Managing Innovation in Change-Conservative Agencies

 Implementing change and innovation within Government agencies is not easy. Leaders can face challenges such as resistance to change, lack of internal support, and a lack of resources. However, innovation is often necessary and innovative improvements are in the best interest of the public sector’s constituency.

Differing Views on the Definition of Innovation

According to Wikipedia, innovation is the development of new customer value through solutions that meet new needs, inarticulate needs, or old customer and market needs in new ways. Often, stakeholders’ expectations may not be aligned.

According to MIT Sloan Management Review, “most executives confuse what an innovation actually is with what an innovation would do for them if they had one. For example, most companies think of an “innovation” as something that wins a sale with a better solution, increases revenue or takes market share from a competitor. But those aren’t definitions of innovation. They’re outcomes executives would like to get from innovation.”

Government agencies and personnel may confuse outcomes, such as reduced spending or the rapid attainment of objectives, with actual innovation, or the improved processes and changes that make those things possible.

Challenges of Innovation in Government

Executives may propose changes with the promise of desired results; however, personnel tasked with embracing these changes may not share the same vision. Instead, they see the time and budget constraints they’re already facing compounded by a sudden proposition to completely overhaul the procedures with which they’re comfortable.

According to FierceGovernmentIT.com, Federal Chief Information Officer, Steven VanRoekel, requested $16.66 million for the Electronic Government Fund, meant to finance longer-term projects that agencies aren’t inclined to fund on their own. VanRoekel indicated that agencies are less likely to fund projects they feel won’t benefit their own internal operations.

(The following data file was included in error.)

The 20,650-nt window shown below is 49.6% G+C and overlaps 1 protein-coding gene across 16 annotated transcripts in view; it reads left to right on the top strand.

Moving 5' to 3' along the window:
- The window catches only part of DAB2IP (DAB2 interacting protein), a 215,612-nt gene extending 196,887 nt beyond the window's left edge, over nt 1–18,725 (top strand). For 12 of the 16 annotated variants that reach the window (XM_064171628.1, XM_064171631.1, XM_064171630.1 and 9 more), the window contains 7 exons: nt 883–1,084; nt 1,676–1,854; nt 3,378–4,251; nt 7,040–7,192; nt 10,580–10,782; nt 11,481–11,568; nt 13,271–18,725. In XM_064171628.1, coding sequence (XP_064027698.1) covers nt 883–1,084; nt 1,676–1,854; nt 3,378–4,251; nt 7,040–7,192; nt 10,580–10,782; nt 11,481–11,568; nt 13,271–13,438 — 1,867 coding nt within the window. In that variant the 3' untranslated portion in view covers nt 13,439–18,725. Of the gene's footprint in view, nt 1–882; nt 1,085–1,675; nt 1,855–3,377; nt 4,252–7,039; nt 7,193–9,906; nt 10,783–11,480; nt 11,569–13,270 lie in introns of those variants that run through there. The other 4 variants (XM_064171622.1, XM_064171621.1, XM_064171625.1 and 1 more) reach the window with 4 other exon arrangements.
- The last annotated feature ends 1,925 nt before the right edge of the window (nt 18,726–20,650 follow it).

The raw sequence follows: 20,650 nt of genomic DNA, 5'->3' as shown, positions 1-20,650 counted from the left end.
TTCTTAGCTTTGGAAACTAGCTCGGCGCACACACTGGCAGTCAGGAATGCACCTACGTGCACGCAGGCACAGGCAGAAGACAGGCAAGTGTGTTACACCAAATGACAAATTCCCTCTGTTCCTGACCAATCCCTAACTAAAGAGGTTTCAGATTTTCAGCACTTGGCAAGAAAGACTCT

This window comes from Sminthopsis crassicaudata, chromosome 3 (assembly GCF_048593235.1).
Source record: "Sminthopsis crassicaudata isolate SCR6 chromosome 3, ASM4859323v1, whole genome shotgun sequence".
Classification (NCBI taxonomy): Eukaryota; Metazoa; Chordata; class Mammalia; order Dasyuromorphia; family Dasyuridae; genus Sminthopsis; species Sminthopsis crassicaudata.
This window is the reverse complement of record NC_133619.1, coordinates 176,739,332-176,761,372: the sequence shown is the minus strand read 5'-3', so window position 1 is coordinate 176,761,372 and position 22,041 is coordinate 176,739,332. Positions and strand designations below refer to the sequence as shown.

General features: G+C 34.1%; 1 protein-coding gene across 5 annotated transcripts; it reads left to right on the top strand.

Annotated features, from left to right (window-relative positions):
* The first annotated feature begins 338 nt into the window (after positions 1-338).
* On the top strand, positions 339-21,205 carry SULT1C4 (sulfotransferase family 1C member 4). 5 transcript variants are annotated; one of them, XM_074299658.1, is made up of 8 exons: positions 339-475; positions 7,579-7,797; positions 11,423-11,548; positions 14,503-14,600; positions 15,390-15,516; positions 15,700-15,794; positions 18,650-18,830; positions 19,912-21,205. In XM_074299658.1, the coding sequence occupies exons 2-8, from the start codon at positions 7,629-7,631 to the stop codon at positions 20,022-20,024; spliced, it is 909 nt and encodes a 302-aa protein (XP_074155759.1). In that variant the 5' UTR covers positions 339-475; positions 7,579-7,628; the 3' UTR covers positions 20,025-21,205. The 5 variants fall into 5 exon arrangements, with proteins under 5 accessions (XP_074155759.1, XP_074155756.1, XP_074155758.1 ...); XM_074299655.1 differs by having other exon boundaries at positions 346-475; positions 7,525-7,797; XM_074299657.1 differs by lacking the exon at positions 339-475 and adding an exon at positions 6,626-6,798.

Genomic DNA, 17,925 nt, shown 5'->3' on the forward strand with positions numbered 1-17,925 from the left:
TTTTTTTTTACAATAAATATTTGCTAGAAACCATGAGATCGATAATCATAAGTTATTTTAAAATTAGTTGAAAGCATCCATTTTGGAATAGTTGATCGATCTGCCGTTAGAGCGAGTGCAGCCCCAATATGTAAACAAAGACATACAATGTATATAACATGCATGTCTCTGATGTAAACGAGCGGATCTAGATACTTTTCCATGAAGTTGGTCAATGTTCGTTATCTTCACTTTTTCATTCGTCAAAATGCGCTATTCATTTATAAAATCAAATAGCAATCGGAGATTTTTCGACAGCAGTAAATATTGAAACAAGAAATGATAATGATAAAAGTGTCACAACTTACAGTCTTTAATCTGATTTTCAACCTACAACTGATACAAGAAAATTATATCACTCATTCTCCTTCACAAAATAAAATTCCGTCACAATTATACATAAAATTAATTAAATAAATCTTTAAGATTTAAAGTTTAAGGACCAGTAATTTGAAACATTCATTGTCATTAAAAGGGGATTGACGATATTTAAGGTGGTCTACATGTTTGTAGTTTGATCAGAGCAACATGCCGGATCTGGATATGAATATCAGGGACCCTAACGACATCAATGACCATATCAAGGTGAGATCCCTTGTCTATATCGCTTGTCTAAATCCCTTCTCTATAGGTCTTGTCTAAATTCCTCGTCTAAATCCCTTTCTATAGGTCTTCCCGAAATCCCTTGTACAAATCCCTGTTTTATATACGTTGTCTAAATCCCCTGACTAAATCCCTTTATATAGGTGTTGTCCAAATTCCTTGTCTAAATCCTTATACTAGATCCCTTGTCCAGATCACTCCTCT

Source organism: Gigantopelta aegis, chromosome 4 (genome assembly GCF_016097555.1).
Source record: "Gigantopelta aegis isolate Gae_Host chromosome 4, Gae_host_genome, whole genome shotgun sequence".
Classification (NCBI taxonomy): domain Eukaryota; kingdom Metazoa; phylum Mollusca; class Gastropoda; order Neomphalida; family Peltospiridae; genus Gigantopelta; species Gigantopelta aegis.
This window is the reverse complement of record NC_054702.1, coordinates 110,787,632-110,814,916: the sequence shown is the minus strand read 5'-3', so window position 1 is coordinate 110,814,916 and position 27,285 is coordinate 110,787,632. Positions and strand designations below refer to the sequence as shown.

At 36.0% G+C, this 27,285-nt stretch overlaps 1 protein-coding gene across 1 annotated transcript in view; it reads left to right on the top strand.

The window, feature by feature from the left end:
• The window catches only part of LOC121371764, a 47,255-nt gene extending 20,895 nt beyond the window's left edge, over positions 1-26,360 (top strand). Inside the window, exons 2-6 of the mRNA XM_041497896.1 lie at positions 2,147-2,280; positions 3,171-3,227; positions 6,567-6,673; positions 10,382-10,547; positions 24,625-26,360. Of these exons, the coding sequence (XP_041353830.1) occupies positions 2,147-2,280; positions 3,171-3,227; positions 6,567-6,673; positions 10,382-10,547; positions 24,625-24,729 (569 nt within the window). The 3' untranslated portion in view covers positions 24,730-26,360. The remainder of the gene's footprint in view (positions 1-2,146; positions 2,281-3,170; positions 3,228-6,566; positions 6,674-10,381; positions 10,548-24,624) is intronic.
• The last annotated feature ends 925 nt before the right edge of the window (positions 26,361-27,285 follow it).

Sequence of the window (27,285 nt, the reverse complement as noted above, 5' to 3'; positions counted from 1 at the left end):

VanRoekel’s statement points to one of the core challenges to innovation within Government agencies – a lack of internal support because the benefits to such advances aren’t inherently obvious in some cases.

In addition to internal support issues, staff may resist changes that will add additional stress to their already overwhelming workloads. Undertaking major process changes can be viewed as an unnecessary step when the results aren’t guaranteed. Instead of looking forward to the potential end goals, agency personnel think of innovation as yet another obstacle in the way of accomplishing their day-to-day tasks.

Innovation May Be Necessary for Survival

Market pulls and competition can make innovation necessary for survival. The U.S. Postal Service is a notable Government example of an agency requiring innovation to survive. When competitors enter the market able to deliver better results in a shorter time, innovation may be the only thing that can preserve an agency. With improved efficiency through innovative solutions, a greater number of constituents or customers can be served utilizing the same resources that once served fewer people.

Managing Innovation

So what are some ways to manage for innovative results given the challenges described above?

Clearly Identify Goals
Clearly outline the desired goals and outcomes in terms of providing customer value. Make it clear that innovative solutions will be the key to achieving goals. Communicate the process improvements to the expected new customer value.

 

Pay for Innovation
Create a culture that rewards and pays for innovation and creativity. If a Federal employee is only paid for certain tasks accomplished in a decade-old job description, then rethink how that employee should be reviewed on job performance. Are there incentives for employees who try to implement new ways of accomplishing tasks?

 

Implement Small Changes over Time
Don’t overlook the value in small innovations. Rolling out small changes and restructuring a process step-by-step can ease resistance to change and streamline the transition to a more efficient working model.

 

Innovation may seem out of reach, but it is necessary to maintain the jobs of Federal employees, improve outcomes for taxpayers, and advance Government as a whole.

Take steps today to make it easy for your employees to become innovators.

 

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